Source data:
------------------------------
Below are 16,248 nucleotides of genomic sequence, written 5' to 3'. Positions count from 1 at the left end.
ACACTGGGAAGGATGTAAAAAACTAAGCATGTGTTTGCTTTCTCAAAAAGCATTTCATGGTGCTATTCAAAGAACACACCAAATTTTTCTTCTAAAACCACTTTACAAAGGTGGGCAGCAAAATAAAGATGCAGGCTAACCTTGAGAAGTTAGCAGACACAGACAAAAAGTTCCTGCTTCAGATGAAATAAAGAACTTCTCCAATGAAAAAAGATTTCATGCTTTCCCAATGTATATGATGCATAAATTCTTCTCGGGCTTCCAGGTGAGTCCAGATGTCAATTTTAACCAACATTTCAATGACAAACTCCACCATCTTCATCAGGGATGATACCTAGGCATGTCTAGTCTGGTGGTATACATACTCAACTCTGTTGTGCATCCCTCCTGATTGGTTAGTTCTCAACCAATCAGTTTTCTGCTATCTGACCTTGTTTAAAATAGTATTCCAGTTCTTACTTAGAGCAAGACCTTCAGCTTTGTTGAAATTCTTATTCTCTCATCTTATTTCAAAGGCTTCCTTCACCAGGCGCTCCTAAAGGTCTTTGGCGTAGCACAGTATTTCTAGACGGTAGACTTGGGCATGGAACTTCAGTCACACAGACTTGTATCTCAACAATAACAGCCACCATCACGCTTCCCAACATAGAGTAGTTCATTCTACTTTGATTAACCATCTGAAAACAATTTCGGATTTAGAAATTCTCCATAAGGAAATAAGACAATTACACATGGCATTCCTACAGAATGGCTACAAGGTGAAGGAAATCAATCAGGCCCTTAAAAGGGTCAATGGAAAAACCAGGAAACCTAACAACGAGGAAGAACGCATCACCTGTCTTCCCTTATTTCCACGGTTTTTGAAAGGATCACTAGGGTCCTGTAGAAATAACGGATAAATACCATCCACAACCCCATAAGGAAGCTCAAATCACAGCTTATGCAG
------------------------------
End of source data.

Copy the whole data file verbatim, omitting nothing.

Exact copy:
Below are 16,248 nucleotides of genomic sequence, written 5' to 3'. Positions count from 1 at the left end.
ACACTGGGAAGGATGTAAAAAACTAAGCATGTGTTTGCTTTCTCAAAAAGCATTTCATGGTGCTATTCAAAGAACACACCAAATTTTTCTTCTAAAACCACTTTACAAAGGTGGGCAGCAAAATAAAGATGCAGGCTAACCTTGAGAAGTTAGCAGACACAGACAAAAAGTTCCTGCTTCAGATGAAATAAAGAACTTCTCCAATGAAAAAAGATTTCATGCTTTCCCAATGTATATGATGCATAAATTCTTCTCGGGCTTCCAGGTGAGTCCAGATGTCAATTTTAACCAACATTTCAATGACAAACTCCACCATCTTCATCAGGGATGATACCTAGGCATGTCTAGTCTGGTGGTATACATACTCAACTCTGTTGTGCATCCCTCCTGATTGGTTAGTTCTCAACCAATCAGTTTTCTGCTATCTGACCTTGTTTAAAATAGTATTCCAGTTCTTACTTAGAGCAAGACCTTCAGCTTTGTTGAAATTCTTATTCTCTCATCTTATTTCAAAGGCTTCCTTCACCAGGCGCTCCTAAAGGTCTTTGGCGTAGCACAGTATTTCTAGACGGTAGACTTGGGCATGGAACTTCAGTCACACAGACTTGTATCTCAACAATAACAGCCACCATCACGCTTCCCAACATAGAGTAGTTCATTCTACTTTGATTAACCATCTGAAAACAATTTCGGATTTAGAAATTCTCCATAAGGAAATAAGACAATTACACATGGCATTCCTACAGAATGGCTACAAGGTGAAGGAAATCAATCAGGCCCTTAAAAGGGTCAATGGAAAAACCAGGAAACCTAACAACGAGGAAGAACGCATCACCTGTCTTCCCTTATTTCCACGGTTTTTGAAAGGATCACTAGGGTCCTGTAGAAATAACGGATAAATACCATCCACAACCCCATAAGGAAGCTCAAATCACAGCTTATGCAG